Beyond the duopoly in CONCACAF World Cup Qualifying
In December 2020, CONCACAF announced the calendar for women’s senior national teams for the upcoming cycle. There were a few significant takeaways, including a new Nations League for teams in CONCACAF which will start after the 2023 World Cup - and a new format for qualification for the 2023 Women’s World Cup. With more competitive games, more home games and more unique matchups, this is a massive improvement over the old system.
What was the old system?
In a word? Horrible.
There are two pre-qualifying tournaments, one for Central America and one for the Caribbean. In the Central American tournament, there are two groups of four teams of which the winners advance. In the Caribbean tournament there were two stages, the first five groups from which the winner of each advances to the Caribbean final, and then a single round-robin where the top three teams advance to the CONCACAF finals. The CONCACAF final round of qualification was a localized tournament with two groups of 4, comprising the five teams from the earlier tournaments and the USA, Canada and Mexico who received byes.
Why is this bad?
Each of those group stages was a local tournament, meaning there was a host team and the rest of the teams visited and played all their games there. This means that there are some countries who have not seen their women’s teams play a competitive (i.e. not friendly) game on home soil in an entire World Cup Cycle.
The pie chart illustrates a startling fact - that 22 of the 29 teams which competed in World Cup qualification in the 2019 cycle did not have a single home game. (They also didn’t have a home game in the 2020 Olympic qualifying cycle). These games are rarely on accessible television. How can fans of these teams support a team they don’t see? They can't.
Another major flaw is that teams within CONCACAF may never play each - other unless they are a finalist. While CONCACAF is one of the larger regions, no other region does this. There isn’t an Eastern, Central and Western Europe mini-tournament, but we have pre-qualification tournaments from the Caribbean and Central American sub-regions. This lends itself to some very familiar fixtures happening every cycle. I have probably seen Trinidad and Tobago vs Jamaica, Haiti and Cuba almost every tournament, every cycle. The same matchups typically don’t lead to growth.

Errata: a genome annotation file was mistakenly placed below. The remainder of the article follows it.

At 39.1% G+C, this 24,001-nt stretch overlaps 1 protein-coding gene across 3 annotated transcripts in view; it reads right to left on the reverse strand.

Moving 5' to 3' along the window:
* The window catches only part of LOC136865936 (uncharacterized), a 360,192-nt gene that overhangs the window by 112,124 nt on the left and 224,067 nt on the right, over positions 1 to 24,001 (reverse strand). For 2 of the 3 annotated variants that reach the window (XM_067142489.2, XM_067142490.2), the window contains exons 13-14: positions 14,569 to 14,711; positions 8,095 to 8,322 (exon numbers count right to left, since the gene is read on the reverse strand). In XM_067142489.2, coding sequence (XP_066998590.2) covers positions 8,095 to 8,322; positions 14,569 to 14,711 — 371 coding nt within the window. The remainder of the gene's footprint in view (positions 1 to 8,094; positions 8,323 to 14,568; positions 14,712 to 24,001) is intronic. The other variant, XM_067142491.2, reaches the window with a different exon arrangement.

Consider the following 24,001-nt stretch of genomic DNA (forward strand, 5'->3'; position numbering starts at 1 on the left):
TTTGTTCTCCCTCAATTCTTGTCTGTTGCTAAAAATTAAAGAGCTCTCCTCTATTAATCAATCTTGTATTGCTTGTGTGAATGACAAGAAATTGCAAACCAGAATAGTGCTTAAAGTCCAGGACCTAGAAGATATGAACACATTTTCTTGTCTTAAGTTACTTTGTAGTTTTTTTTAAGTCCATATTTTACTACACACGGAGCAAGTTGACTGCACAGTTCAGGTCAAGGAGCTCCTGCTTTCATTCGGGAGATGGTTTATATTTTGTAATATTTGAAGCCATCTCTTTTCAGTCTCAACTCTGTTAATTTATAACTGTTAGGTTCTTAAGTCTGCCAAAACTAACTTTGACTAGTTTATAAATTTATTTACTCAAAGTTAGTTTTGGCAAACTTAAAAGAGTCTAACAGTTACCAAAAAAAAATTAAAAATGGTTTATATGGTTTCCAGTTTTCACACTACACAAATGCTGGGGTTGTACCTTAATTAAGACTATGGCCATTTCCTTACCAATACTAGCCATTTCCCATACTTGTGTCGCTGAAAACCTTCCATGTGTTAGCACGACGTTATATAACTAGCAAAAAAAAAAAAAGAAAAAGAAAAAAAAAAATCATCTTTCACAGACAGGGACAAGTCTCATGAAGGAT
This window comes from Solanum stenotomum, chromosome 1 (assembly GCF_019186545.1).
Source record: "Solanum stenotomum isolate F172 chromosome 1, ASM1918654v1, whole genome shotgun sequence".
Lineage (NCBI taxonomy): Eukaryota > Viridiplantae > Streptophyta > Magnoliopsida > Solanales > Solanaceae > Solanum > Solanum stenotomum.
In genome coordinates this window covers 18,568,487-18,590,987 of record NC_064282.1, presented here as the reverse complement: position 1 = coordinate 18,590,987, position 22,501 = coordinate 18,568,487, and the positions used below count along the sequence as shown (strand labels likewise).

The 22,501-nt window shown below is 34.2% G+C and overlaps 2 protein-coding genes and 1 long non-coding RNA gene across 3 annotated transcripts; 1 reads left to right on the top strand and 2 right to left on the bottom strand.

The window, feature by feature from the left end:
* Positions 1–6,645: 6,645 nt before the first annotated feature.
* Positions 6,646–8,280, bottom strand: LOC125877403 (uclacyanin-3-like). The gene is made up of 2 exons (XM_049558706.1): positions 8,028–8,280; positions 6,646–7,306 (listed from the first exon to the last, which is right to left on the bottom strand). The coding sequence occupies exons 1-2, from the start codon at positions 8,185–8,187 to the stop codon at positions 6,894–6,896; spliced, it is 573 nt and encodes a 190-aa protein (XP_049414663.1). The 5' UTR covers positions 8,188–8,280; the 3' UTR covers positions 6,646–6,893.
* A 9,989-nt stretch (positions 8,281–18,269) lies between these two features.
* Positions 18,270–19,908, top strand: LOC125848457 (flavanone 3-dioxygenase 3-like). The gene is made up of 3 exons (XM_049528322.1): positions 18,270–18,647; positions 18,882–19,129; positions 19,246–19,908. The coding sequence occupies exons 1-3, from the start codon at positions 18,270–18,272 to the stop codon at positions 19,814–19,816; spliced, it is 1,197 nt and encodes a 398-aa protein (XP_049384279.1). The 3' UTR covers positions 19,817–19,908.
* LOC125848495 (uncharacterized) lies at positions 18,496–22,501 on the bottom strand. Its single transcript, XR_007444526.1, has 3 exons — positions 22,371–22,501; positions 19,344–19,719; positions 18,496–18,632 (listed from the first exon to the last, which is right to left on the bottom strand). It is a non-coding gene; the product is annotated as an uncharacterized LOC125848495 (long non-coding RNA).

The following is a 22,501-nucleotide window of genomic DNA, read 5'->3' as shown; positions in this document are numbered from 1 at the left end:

CONCACAF is three sub-regions, North America, Central America and the Caribbean, the “North American” tournament for qualification is the USA, Canada, and Mexico receiving a bye to the finals. It is understandable why the USA and Canada receive byes, they are consistently within the top 10 ranked teams in the world (often top 1 for the USA), whereas Mexico does not have this luxury. If we were to take the dubious metric of FIFA ranking points, we would see that Mexico is ahead of the rest of the region but is much closer to Costa Rica than Canada and it is odd that they bypass qualifying because of geography.
Does the new system address the issues?
In a word? Hopefully.
Starting in November 2021, the revamped WCQ (World Cup qualifying) system will have 30 nations in six groups of five, where each team plays two home and away games. Every nation except for the USA and Canada would be placed into these groups, which would lead to some never before seen matchups at previously unused locations.
Optimistically, this should grow the sport. But there are many hurdles which may still exist in the new system, including countries not supporting their senior women’s teams and frequently withdrawing from tournaments. However, we can hope that the new system with less local tournaments and more home and away games can lead to better support and better competition among the teams outside of the CONCACAF duopoly of the USA and Canada. Ultimately, we'll have to wait and see.